Solving forensic problems with science
Professor Kelly Elkins and her research team have created a fast and low-cost method to develop assays that probe DNA differences among species.
In her lab on the Towson University campus, Kelly Elkins is waging her own battle against potential weapons of biological warfare, including bioterror agents identified by the U.S. Centers for Disease Control.
Elkins and her research team have created a fast and low-cost method to develop assays that probe DNA differences among species. The multiplex molecular assay could have applications in biodefense and foodborne pathogen testing as it detects and differentiates various types of bacteria, including Salmonella and E. coli.
Her research is conducted as part of Towson University’s forensic chemistry program, one of only six such programs nationally that offers both bachelor’s and master’s degrees and is accredited by the Forensic Science Education Programs Accreditation Commission. “This program has allowed me to merge my interests in biology and chemistry toward solving forensic problems,” says Elkins, who compares forensic chemistry to detective work. “If you are looking for a way to engage your love of science and contribute to the public good, this is the perfect field.”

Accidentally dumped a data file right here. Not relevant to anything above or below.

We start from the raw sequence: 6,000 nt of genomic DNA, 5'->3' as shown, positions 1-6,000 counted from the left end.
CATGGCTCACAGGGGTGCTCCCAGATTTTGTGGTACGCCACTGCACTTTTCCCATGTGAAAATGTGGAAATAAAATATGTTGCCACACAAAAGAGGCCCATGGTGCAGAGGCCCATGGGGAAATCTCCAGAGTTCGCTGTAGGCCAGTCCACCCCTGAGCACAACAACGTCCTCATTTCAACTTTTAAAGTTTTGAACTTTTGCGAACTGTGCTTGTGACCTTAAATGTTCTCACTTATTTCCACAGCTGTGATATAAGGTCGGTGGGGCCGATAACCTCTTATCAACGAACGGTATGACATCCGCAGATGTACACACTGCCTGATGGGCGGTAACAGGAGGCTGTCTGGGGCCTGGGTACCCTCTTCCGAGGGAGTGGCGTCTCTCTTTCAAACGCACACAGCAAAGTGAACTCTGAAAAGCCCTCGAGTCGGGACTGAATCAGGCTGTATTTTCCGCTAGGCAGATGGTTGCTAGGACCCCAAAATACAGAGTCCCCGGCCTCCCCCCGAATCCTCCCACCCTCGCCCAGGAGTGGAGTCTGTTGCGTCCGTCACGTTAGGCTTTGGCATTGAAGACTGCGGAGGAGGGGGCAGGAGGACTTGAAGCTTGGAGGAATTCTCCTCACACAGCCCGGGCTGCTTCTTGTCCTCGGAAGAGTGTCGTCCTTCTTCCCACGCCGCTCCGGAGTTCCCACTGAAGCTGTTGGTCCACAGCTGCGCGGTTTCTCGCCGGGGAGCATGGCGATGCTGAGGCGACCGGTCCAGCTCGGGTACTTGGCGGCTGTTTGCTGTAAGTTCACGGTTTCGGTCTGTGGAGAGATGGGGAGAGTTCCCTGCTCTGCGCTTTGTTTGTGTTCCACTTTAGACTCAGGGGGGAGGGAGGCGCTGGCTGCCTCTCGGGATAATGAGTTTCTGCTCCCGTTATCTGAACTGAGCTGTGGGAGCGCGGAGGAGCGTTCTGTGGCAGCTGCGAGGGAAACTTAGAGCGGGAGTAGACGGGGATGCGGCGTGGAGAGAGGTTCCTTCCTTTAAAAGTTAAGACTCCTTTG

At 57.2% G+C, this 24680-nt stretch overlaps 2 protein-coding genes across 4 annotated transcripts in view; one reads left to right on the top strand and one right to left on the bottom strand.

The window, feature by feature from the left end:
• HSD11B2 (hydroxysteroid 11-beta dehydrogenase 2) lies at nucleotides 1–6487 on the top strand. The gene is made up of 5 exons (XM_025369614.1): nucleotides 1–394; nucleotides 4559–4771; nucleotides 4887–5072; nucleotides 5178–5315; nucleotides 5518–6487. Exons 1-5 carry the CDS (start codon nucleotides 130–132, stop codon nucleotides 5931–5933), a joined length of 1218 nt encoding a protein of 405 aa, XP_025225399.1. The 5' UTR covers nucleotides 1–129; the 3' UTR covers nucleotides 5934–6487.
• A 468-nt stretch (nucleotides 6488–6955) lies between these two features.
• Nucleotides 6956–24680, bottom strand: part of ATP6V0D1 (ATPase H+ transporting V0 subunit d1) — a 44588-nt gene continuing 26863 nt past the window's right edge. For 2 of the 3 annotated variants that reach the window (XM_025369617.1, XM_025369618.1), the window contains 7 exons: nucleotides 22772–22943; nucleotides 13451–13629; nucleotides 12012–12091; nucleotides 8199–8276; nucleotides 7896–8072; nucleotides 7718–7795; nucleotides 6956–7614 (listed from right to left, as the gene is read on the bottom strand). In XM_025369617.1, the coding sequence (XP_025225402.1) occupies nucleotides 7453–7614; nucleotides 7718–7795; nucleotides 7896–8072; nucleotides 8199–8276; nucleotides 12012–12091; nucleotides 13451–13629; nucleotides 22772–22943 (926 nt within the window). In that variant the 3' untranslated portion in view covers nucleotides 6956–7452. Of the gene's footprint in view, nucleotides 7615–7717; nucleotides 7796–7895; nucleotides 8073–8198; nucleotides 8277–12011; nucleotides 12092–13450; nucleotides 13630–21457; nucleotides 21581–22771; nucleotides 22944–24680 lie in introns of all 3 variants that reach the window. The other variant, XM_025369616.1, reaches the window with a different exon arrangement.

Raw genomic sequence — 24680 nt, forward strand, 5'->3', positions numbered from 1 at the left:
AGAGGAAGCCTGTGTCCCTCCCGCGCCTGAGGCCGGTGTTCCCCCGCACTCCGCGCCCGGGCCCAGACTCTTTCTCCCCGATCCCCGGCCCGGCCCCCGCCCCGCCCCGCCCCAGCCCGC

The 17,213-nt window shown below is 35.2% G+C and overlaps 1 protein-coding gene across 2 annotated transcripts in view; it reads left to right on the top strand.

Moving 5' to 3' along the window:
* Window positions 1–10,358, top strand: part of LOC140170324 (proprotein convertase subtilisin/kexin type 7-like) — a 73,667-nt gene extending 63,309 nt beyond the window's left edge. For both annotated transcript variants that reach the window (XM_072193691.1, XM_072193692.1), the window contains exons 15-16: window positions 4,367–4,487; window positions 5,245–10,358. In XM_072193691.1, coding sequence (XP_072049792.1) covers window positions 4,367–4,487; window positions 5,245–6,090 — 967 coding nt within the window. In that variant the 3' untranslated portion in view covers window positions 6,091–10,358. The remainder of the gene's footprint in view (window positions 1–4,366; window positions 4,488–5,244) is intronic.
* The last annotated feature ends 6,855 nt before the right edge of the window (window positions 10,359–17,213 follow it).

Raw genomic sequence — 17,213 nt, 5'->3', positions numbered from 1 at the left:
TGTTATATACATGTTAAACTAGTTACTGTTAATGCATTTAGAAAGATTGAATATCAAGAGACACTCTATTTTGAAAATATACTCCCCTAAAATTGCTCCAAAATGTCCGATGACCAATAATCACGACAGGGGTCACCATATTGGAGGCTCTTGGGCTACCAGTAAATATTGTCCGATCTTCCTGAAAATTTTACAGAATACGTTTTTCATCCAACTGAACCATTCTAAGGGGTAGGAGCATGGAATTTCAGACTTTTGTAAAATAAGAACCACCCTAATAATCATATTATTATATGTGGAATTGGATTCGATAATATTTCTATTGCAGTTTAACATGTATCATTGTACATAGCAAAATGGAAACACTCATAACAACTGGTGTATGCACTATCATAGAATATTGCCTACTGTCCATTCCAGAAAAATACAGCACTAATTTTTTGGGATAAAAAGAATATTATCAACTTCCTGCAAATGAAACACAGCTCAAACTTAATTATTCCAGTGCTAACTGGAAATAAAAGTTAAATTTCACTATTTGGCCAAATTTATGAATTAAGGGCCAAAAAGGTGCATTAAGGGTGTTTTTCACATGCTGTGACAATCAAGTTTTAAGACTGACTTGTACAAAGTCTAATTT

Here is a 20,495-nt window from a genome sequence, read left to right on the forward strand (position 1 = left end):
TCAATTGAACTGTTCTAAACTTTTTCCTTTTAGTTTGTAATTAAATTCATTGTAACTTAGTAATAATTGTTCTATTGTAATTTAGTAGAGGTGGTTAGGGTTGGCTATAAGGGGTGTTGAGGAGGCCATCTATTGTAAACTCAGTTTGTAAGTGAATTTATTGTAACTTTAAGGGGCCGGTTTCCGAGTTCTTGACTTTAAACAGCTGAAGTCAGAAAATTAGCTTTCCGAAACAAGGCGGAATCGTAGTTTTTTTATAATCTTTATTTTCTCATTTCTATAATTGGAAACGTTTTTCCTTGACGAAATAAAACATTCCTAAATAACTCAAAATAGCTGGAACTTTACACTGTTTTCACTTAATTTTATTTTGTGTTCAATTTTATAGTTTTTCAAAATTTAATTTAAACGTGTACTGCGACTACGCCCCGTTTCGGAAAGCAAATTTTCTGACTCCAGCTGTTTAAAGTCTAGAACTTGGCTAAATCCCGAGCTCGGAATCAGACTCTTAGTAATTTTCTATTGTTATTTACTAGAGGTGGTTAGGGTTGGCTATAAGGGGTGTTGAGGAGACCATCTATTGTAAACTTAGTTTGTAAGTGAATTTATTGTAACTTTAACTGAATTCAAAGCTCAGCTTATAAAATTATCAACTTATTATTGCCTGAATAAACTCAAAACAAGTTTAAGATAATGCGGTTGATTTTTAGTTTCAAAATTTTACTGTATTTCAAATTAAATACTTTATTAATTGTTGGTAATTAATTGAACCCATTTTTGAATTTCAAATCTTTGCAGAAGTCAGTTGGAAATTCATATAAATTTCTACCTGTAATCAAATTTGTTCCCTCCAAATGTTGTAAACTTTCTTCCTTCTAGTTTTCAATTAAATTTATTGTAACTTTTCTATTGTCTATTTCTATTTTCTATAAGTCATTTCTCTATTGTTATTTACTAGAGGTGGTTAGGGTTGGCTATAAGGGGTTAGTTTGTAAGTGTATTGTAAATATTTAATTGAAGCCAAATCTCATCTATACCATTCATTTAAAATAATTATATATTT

At Towson University, the classroom experience is critical, but Elkins says the potential to participate in groundbreaking research is a big selling point for students. “TU values the applied science aspect of this program, and we realize it is important to get students into the lab to develop their own research interests with faculty mentors.”
In a project funded by the Maryland Technology Development Corporation, Elkins is teaming up with computer science faculty to develop mobile applications to interpret and systematize colorimetric drug testing, which are being pilot tested by the Maryland State Police and Baltimore City Police Department. “It is exciting to see how different departments work together to solve problems,” says Elkins. “We are contributing to a very active and vibrant research community, and our graduates make connections easily with employers, who return to us each year for more Towson University graduates.”